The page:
that my father's memory demanded that I should devote myself to the
task of meeting and confounding the creditor who thus, as it were,
had set to work to rake up the ashes of the dead; but I answered
all this very briefly and very dryly:--

"If my father has participated in this fraud, he has reaped none
of its pleasant fruits. He lived poor, and died poor. The public
know that; and it will be difficult to persuade them, with a due
knowledge of these facts, that he deliberately perpetrated such
unprofitable villany. Besides, sir, you do not seem to remember
that, if the claim of Banks, Tressell, & Sons, is good, it relieves
my father's memory of the only imputation that now lies against
it--that of being a bankrupt."

"Ay !" he cried hoarsely, "but it makes me one--me, your uncle."

"And what reason, sir, have I to remember or to heed this relationship?"
I demanded sternly, with a glance beneath which he quailed.

"True, true, Edward, your reproach is a just one. I have not been
the friend I should have been; but--let us be friends, now, and
hereafter--we must be friends. Mrs. Clifford is very anxious that
it should be so--and--and--Edward," solemnly, "you must help me
out of this business. You must, by Heaven, you must--if you would
not have me blow my brains out!"

The man was giving true utterance to his misery--the fruit of those
pregnant fears which filled his mind.

"I would do for you, sir, whatever is proper for me to do, but can
not meddle in this unless you are prepared to make restitution,
which I should judge to be your best course."

"How can you advise me to beggar my child? This claim, if recognised,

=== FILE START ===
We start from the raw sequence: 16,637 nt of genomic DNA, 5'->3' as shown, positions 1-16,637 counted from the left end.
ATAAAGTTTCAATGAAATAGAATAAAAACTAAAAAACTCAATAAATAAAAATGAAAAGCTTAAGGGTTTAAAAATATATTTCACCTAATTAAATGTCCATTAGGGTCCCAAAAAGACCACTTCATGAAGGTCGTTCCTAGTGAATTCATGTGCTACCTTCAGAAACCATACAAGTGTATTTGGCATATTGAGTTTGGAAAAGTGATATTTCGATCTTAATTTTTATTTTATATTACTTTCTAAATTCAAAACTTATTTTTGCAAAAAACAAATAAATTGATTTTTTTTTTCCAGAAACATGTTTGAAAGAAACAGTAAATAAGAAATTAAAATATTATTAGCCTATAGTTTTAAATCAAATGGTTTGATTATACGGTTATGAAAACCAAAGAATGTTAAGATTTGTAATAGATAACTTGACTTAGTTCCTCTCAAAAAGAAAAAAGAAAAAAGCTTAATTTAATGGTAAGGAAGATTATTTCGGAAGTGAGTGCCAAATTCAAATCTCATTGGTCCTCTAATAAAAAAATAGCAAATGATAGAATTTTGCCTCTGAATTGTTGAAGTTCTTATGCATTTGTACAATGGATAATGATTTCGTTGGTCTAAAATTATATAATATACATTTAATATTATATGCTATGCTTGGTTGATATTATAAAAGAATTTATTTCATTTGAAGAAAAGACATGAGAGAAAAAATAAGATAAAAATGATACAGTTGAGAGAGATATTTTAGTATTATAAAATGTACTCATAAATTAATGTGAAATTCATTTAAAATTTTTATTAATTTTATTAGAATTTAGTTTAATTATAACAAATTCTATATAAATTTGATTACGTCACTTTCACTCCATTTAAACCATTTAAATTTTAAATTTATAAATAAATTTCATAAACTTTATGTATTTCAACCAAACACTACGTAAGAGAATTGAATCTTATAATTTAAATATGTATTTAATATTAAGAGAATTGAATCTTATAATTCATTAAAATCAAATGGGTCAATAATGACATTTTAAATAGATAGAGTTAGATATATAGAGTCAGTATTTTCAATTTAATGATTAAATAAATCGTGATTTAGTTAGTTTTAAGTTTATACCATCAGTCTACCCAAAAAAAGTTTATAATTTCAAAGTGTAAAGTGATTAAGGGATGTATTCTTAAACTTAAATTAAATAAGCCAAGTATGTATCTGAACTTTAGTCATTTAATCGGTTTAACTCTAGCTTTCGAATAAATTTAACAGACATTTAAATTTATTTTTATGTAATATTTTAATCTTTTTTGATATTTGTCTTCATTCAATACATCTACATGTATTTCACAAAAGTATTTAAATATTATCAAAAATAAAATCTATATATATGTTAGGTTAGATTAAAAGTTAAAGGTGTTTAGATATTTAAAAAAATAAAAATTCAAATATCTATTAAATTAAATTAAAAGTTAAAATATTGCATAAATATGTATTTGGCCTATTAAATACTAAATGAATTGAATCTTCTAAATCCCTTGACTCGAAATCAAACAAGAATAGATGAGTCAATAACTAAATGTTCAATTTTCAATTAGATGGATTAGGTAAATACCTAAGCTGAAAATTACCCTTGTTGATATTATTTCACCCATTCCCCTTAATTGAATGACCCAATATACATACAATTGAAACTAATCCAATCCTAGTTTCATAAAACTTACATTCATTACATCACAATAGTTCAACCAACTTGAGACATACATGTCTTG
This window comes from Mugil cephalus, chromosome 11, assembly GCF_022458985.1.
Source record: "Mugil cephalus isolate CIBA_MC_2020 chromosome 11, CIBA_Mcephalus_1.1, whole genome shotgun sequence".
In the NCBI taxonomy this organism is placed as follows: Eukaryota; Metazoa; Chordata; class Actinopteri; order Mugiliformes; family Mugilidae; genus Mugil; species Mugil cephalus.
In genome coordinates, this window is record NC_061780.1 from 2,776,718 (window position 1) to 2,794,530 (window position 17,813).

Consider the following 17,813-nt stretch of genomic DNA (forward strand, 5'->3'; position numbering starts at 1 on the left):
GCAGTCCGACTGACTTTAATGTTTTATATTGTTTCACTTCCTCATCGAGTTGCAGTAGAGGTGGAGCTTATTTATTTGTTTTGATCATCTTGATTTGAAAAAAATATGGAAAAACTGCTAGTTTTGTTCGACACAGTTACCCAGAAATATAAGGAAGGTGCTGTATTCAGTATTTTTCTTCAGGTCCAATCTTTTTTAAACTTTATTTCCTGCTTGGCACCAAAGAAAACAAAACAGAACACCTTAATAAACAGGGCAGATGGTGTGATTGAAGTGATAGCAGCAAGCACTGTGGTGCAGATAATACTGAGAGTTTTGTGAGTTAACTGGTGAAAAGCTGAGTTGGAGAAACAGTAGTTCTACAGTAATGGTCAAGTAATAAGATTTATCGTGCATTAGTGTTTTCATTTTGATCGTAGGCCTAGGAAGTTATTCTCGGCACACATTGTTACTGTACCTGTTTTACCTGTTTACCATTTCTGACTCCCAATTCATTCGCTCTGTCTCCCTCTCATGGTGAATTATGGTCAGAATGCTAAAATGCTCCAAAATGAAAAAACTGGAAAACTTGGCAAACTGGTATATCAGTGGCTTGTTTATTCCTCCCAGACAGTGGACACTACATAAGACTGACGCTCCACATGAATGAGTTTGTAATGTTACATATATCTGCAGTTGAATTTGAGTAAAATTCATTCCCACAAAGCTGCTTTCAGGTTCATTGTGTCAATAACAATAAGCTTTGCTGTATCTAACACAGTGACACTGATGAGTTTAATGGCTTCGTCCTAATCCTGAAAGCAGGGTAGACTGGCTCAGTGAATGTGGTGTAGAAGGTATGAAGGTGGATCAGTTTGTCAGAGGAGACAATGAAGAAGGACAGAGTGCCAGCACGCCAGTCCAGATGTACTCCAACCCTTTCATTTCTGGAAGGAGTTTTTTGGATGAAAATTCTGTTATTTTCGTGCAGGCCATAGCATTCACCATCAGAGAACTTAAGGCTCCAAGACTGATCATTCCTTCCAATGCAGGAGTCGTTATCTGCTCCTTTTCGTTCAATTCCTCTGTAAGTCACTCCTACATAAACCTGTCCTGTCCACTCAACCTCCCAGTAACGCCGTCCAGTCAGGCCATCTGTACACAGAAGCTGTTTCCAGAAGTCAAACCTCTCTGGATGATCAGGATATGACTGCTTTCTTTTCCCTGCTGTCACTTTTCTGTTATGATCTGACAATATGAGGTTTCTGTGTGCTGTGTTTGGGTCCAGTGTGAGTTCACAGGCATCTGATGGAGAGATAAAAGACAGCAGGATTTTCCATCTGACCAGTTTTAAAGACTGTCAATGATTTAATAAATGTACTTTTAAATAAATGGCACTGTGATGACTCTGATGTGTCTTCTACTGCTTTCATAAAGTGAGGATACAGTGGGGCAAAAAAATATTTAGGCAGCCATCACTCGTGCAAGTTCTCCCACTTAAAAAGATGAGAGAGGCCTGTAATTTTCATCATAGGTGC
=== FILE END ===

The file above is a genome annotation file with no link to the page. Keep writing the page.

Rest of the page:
will sweep everything. The interest alone is a fortune. I can not
think of allowing it. I would rather die!"

"This is mere madness, Mr. Clifford; your death would not lessen the
difficulty. Hear me, sir, and face the matter manfully. You must do
justice. If what I understand be true, you have most unfortunately
suffered yourself to be blinded to the dishonor of the act which you
have committed; you have appropriated wealth which did not belong
to you, and, in thus doing, you have subjected the memory of my father
to the reproach of injustice which he did not deserve. I will not
add the reproach which I might with justice add, that, in thus
wronging the father's memory, and making it cover your own improper
gains, you have suffered his son to want those necessaries of
education and sustenance, which--"

"Say no more, Edward, and it shall all be amended. Listen to me
now; but stay--close that door for a moment--there!--Now, look

And, having taken these precautionary steps, the infatuated man
proceeded to admit the dishonest practices of which he had been
guilty. His object in making the confession, however, was not that
he might make reparation. Far from it. It was rather to save from
the clutch of his creditors, from the grasp of justice, his ill-gotten
possessions. I have no patience in revealing the schemes by which
this was to be effected; but, as a preliminary, I was to be made the
proprietor of one half of the sum in question, and the possessor of
his daughter's hand; in return for which I was simply to share with
him in the performance of certain secret acts, which, without
rendering his virtue any more conspicuous, would have most effectually
eradicated all of mine.

"I have listened to you, Mr. Clifford, and with great difficulty.
I now distinctly decline your proposals. Not even the bribe, so
precious in my sight, as that which you have tendered in the person
of your daughter, has power to tempt me into hesitation. I will
have nothing to do with you in this matter. Restore the property
to your creditors."

"But, Edward, you have not heard;--your share alone will be twenty
odd thousand dollars, without naming the interest!"